When I cross the border for work and tell the border guard the kind of work I do – over the years this has included online magazine editor, book author, print magazine editor, freelance writer and editor – and in what industry – yarn crafts – I’ve been asked some pretty memorable follow-up questions.

Perhaps the most memorable was from the moustachioed border guard several years ago who absolutely lit up when I told him I worked in crochet. I mean, he went from all-serious-McSeriouspants to, like, delighted fan boy in under a second.

He said to me, “Maybe you can help me! In the ’70s I had THE BEST pair of crocheted slippers. They were the best. I loved them. I’ve been looking for a pair ever since. Do you know where I can find some?”

Oh, the pain of breaking a boarder guard’s heart.

“Have you tried eBay?”

Of course he’d tried eBay. He’d scoured flea markets.

Well. I think I may have found his slippers in an ad from a now-defunct company in the Fall/Winter 1976-1977 issue of McCall’s Needlework & Crafts. They look pretty darn perfect to me. If you’re crossing from Canada into the U.S. at the Vancouver airport and you meet the slipperless border guard, would you let him know?

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They look perfect! Wouldn’t it be fabulous if he somehow sees this post and can have his slippers again?

I had a yarny experience with a border guard too. I was heading down to Seattle for an editors’ conference and he wanted to know what else I was going to do in the States. Oh, I might stop at some knitting shops, I told him. “Knitting?!” he said. “Knitting,” I said. “Like baby booties?” he asked.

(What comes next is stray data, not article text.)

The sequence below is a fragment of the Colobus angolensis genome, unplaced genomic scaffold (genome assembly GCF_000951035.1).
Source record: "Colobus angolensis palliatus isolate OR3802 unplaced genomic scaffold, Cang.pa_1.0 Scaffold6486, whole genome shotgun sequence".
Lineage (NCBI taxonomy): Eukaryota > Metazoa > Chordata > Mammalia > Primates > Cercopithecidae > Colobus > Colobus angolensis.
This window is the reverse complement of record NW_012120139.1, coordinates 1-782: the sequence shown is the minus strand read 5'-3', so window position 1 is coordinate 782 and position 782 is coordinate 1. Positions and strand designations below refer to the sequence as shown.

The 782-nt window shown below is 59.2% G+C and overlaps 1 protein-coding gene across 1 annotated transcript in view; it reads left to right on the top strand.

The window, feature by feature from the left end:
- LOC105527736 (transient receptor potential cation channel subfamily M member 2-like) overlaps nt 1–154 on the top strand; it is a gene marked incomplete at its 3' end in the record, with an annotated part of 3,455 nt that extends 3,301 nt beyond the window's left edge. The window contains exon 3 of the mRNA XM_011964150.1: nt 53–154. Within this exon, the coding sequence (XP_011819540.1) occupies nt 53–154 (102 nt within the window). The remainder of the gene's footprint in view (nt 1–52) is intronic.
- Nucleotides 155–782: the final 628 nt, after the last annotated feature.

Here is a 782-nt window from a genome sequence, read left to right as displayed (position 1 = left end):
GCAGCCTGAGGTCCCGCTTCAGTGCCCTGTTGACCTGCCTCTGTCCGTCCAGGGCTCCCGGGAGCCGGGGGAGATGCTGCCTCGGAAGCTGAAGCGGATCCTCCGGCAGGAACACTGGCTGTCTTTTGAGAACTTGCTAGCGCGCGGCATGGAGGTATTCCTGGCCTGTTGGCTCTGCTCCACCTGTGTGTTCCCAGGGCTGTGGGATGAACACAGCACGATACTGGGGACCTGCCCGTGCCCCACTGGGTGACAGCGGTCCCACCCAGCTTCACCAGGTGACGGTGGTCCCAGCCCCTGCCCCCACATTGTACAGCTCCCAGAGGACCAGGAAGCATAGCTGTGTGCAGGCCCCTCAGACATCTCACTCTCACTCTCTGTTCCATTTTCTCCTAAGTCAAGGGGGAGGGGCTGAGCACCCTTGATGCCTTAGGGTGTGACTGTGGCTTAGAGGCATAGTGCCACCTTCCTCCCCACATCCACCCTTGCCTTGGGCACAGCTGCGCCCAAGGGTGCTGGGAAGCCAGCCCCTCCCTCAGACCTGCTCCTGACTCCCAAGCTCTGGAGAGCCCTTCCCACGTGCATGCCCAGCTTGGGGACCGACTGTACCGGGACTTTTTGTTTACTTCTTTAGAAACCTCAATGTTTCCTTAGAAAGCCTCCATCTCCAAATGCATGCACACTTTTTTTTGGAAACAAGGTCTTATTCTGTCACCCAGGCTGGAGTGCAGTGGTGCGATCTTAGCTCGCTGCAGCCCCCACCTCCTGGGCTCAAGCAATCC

I was amused that he knew anything about baby booties.

Sally Howard

Hi I found a very similar version at http://www.angelfire.com/ca4/crochetlady/don_slippers.html.  They look thick and cozy.


Being a vintage pattern junkie, I’m sure I have a pattern like that somewhere!  I’ll keep that in mind next time I cross the border, haha.

I clicked on that link to see which issue it was and was a bit shocked that the seller was asking $14.99!  I’d pay about 25 cents for that magazine!


It’s amazing how crafting can break the ice in so many unexpected situations. I once had a TSA guy at the airport go from excuse-me-ma’am-you’ll-have-to-step-over-here to OMG-that’s-the-coolest-thing-EVER when he discovered the metal embroidery needle case in my carry-on. Go figure.

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